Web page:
Nadi Tomeh


2021

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Proceedings of the Sixth Arabic Natural Language Processing Workshop
Nizar Habash | Houda Bouamor | Hazem Hajj | Walid Magdy | Wajdi Zaghouani | Fethi Bougares | Nadi Tomeh | Ibrahim Abu Farha | Samia Touileb
Proceedings of the Sixth Arabic Natural Language Processing Workshop

2020

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Multitask Easy-First Dependency Parsing: Exploiting Complementarities of Different Dependency Representations
Yash Kankanampati | Joseph Le Roux | Nadi Tomeh | Dima Taji | Nizar Habash
Proceedings of the 28th International Conference on Computational Linguistics

In this paper we present a parsing model for projective dependency trees which takes advantage of the existence of complementary dependency annotations which is the case in Arabic, with the availability of CATiB and UD treebanks. Our system performs syntactic parsing according to both annotation types jointly as a sequence of arc-creating operations, and partially created trees for one annotation are also available to the other as features for the score function. This method gives error reduction of 9.9% on CATiB and 6.1% on UD compared to a strong baseline, and ablation tests show that the main contribution of this reduction is given by sharing tree representation between tasks, and not simply sharing BiLSTM layers as is often performed in NLP multitask systems.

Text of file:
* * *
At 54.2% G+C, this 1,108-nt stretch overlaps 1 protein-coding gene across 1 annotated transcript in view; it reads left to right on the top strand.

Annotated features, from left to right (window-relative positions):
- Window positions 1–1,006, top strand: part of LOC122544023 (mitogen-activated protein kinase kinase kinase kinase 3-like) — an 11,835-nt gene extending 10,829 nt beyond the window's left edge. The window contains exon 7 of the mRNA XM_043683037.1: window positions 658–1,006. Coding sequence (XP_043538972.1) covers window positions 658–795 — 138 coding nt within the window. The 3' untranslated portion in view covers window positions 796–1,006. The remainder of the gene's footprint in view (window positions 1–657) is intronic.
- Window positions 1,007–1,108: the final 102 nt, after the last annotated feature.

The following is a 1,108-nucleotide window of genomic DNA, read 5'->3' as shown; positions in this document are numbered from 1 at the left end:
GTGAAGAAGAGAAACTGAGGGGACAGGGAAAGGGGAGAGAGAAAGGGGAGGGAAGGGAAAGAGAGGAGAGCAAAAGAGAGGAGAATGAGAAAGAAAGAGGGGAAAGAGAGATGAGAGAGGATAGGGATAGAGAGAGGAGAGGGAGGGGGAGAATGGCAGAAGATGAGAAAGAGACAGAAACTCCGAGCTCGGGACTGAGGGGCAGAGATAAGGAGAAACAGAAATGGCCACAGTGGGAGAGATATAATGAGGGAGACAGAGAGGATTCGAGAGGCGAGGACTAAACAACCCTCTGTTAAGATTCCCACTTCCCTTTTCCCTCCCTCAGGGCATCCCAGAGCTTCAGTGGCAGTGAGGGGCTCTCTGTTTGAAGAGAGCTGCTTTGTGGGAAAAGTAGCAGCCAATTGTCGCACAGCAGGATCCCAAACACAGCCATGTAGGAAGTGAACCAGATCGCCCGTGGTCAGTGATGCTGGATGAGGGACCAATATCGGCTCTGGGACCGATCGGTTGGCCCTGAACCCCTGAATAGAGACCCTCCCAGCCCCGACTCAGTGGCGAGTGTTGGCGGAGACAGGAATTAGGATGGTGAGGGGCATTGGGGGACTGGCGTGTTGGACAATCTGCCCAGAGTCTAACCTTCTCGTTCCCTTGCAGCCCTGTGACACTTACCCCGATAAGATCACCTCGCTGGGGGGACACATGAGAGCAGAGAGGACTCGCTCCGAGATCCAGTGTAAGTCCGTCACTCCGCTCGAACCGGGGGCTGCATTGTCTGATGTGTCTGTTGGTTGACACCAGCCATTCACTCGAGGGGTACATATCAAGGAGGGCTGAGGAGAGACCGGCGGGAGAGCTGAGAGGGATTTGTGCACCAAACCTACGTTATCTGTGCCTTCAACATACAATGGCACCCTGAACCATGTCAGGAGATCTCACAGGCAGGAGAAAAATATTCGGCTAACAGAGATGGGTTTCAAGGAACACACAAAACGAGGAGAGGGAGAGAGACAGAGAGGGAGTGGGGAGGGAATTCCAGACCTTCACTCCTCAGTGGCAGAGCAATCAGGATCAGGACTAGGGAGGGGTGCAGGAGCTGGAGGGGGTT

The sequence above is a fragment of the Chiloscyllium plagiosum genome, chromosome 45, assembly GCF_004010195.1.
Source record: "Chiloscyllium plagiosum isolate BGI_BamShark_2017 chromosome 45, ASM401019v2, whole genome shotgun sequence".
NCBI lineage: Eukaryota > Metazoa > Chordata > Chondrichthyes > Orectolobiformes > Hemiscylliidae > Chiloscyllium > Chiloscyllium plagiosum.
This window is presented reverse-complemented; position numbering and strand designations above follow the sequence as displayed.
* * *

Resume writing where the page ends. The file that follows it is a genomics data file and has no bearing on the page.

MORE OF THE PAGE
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Proceedings of the Fifth Arabic Natural Language Processing Workshop
Imed Zitouni | Muhammad Abdul-Mageed | Houda Bouamor | Fethi Bougares | Mahmoud El-Haj | Nadi Tomeh | Wajdi Zaghouani
Proceedings of the Fifth Arabic Natural Language Processing Workshop

2019

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Proceedings of the Fourth Arabic Natural Language Processing Workshop
Wassim El-Hajj | Lamia Hadrich Belguith | Fethi Bougares | Walid Magdy | Imed Zitouni | Nadi Tomeh | Mahmoud El-Haj